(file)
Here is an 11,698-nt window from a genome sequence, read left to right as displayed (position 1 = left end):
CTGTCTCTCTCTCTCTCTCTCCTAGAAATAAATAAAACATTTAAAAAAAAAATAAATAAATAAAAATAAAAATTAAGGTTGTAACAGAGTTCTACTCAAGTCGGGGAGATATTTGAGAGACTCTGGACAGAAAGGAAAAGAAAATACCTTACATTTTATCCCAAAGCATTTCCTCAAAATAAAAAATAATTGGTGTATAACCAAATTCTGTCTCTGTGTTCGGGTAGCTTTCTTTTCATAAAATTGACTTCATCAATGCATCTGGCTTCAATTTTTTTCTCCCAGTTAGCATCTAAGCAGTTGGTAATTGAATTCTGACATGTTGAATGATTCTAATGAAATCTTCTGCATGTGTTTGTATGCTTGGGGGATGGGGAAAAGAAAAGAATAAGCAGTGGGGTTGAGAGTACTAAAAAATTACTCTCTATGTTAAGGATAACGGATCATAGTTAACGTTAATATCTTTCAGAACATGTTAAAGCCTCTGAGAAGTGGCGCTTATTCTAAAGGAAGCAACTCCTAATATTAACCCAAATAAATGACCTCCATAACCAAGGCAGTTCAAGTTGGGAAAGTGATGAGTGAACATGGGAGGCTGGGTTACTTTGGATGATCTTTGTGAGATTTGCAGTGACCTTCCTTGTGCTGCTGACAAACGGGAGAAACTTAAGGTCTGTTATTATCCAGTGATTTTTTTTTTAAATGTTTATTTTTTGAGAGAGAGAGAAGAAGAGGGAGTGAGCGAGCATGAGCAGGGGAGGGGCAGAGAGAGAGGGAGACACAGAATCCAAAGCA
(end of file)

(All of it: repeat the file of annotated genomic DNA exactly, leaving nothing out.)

Here is an 11,698-nt window from a genome sequence, read left to right as displayed (position 1 = left end):
CTGTCTCTCTCTCTCTCTCTCCTAGAAATAAATAAAACATTTAAAAAAAAAATAAATAAATAAAAATAAAAATTAAGGTTGTAACAGAGTTCTACTCAAGTCGGGGAGATATTTGAGAGACTCTGGACAGAAAGGAAAAGAAAATACCTTACATTTTATCCCAAAGCATTTCCTCAAAATAAAAAATAATTGGTGTATAACCAAATTCTGTCTCTGTGTTCGGGTAGCTTTCTTTTCATAAAATTGACTTCATCAATGCATCTGGCTTCAATTTTTTTCTCCCAGTTAGCATCTAAGCAGTTGGTAATTGAATTCTGACATGTTGAATGATTCTAATGAAATCTTCTGCATGTGTTTGTATGCTTGGGGGATGGGGAAAAGAAAAGAATAAGCAGTGGGGTTGAGAGTACTAAAAAATTACTCTCTATGTTAAGGATAACGGATCATAGTTAACGTTAATATCTTTCAGAACATGTTAAAGCCTCTGAGAAGTGGCGCTTATTCTAAAGGAAGCAACTCCTAATATTAACCCAAATAAATGACCTCCATAACCAAGGCAGTTCAAGTTGGGAAAGTGATGAGTGAACATGGGAGGCTGGGTTACTTTGGATGATCTTTGTGAGATTTGCAGTGACCTTCCTTGTGCTGCTGACAAACGGGAGAAACTTAAGGTCTGTTATTATCCAGTGATTTTTTTTTTAAATGTTTATTTTTTGAGAGAGAGAGAAGAAGAGGGAGTGAGCGAGCATGAGCAGGGGAGGGGCAGAGAGAGAGGGAGACACAGAATCCAAAGCA